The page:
Panel Discussion

Friday, September 13th 2019 | 7:00pm

The term Artificial Intelligence (AI) has been in use since the 1950s, referring to the ability of machines to simulate or augment human intelligence. Notions of AI have long since captured our collective imagination in science fiction. From 2001: A Space Odyssey's Hal 9000 (the original Siri/Google Home/Alexa) to the sentient humanoids of Blade Runner and Star Trek, we have developed utopic, dystopic and fantastical notions of AI's potential. But how does AI work in the real world and how does it differ from that of science fiction lore? You might be surprised at just how many ways you interact with AI each and every day. In the coming years, new developments in AI will continue to change the way we all live, work and play. Please join our panel for an engaging discussion on Artificial Intelligence and its broad-reaching impact on the future of humanity.

Panelists:

Mary Lou Ackerman, VP of Innovation and Digital Health with SE Health
Adriana Ieraci, Innovation Founder, Lecturer and Robotics Community Organizer
Rosalie Wang, AI and Robotics in Rehabilitation Researcher

Moderator:
Matt McPherson, Entrepreneur, Lecturer & Human-Machine Interface Boundary-Pusher 

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BIOGRAPHIES:

Mary Lou Ackerman BScN, MBA
Mary Lou Ackerman is Vice President of Innovation and Digital Health with SE Health. Mary Lou is a founding member of SONSIEL (Society of Nursing Scientist, Innovator, and Entrepreneur Leaders) and an active member of CHIEF (Canada's Health Informatics Executive Forum) with Digital Health Canada. Her background is extensive - she has led the development and implementation of many business transformation projects, innovations and partnerships. Mary Lou joined Saint Elizabeth in 1987 as a visiting nurse, and she has augmented her clinical background with a graduate business degree and significant experience with health informatics and technologies. Mary Lou has a passion for community health care, combined with a desire to advance care, creating innovative service models supported by digital health technologies, to create a future that will provide a personalized, accessible, meaningful health experience for individuals, their families and the service providers that support them.

Adriana Ieraci, M.Eng.
Adriana Ieraci is the founder and CEO of Conveyor Built, a service design and innovation skills firm focused on the application of Artificial Intelligence and Robotics technologies. She is a human-centred design, design thinking and technology entrepreneurship lecturer at the Faculty of Medicine, and the Faculty of Information, University of Toronto. Adriana's passion for technological literacy and open innovation inspired her to start the GYBO Robotics Network, a network of over 850 roboticists and robot enthusiasts in southern Ontario. She is a member of the board of the Parametric Human Project. Adriana has a Masters of Engineering from the University of Toronto.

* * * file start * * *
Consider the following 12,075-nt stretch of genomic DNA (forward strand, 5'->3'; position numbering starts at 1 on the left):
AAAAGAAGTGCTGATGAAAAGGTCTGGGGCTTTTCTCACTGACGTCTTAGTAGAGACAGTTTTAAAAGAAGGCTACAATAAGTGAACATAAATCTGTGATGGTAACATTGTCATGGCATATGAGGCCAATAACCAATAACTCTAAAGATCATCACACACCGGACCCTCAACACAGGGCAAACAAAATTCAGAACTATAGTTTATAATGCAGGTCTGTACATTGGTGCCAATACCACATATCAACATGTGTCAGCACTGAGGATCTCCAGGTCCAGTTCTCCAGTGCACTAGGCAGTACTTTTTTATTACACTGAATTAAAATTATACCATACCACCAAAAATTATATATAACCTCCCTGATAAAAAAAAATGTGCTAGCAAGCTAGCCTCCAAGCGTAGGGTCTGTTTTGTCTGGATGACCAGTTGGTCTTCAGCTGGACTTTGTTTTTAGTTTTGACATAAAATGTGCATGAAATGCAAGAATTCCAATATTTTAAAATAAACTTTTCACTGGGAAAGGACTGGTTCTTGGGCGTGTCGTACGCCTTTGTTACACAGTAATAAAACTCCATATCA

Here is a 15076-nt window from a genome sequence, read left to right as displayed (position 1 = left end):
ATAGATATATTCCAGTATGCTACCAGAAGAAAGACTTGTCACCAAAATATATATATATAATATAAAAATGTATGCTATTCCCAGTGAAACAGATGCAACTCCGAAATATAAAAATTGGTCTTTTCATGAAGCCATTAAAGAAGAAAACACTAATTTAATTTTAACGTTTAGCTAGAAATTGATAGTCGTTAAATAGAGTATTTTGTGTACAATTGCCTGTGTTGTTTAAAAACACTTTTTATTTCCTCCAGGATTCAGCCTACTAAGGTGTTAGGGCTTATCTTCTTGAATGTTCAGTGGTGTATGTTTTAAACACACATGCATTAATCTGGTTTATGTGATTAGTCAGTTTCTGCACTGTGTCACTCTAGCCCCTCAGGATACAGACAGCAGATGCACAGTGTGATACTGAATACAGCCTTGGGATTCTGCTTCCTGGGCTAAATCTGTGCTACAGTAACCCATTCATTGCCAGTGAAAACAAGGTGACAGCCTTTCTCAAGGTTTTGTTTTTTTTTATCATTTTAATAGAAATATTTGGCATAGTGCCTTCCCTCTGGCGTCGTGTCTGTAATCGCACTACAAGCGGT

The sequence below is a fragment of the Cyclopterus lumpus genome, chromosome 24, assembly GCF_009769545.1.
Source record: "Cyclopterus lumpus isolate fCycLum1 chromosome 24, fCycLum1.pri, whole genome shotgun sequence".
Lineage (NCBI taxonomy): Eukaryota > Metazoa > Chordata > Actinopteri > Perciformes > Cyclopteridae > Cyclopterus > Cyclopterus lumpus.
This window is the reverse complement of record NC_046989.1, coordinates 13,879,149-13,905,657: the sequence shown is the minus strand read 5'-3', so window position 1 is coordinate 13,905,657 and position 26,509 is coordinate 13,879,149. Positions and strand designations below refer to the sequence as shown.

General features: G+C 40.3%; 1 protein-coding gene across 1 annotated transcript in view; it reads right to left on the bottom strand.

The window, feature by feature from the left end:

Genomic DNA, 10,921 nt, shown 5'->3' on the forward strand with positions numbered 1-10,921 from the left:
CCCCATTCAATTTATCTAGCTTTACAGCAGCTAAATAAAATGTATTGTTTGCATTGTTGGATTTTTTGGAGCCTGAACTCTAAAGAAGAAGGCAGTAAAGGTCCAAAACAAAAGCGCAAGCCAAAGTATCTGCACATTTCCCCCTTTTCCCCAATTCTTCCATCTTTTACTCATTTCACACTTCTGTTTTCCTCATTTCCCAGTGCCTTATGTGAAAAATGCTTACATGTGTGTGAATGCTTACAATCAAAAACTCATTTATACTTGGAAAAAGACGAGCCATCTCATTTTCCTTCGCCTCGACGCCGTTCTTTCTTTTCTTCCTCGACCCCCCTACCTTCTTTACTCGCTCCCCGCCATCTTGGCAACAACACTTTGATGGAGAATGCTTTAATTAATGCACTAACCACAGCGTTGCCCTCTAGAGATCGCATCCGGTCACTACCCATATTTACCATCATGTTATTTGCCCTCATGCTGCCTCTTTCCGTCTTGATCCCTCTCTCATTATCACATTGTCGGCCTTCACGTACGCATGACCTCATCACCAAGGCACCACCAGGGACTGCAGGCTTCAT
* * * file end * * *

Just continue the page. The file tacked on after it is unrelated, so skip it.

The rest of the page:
Rosalie Wang, PhD, OT Reg. (Ont.)

Rosalie Wang is an Assistant Professor in the Department of Occupational Science and Occupational Therapy, University of Toronto. She is an Affiliate Scientist at Toronto Rehabilitation Institute and a member of their AI and Robotics in Rehabilitation research team. Dr. Wang's research focuses on developing and implementing technology to enable daily activity participation and social inclusion of seniors. Her doctoral research examined the application of advanced powered wheelchair technologies for seniors with complex physical and cognitive impairments. She is leading research in robotics for post-stroke rehabilitation and on the use of information and communication technologies by seniors with cognitive impairments. As an AGE-WELL investigator she leads a national project on enhancing equitable access to assistive technologies.

Matt McPherson, B.Sc. (Hons), MISt.
Matt McPherson is a tech entrepreneur and operator, having built companies in multiple business sectors, including healthcare, developer tools and artificial intelligence. He is a co-inventor of innovative products and has filed patents in the US, Canada, Japan and the EU, and authored research and academic papers on wide range of topics. He is a passionate advocate for advancing the human-machine interface and has been a proponent of the transformative potential of virtual / augmented reality interfaces since the early ‘90s. He has a B.Sc. (Hons) in Psychology from Queen's University and a Master of Information from the University of Toronto, where he occasionally teaches a popular course in tech entrepreneurship.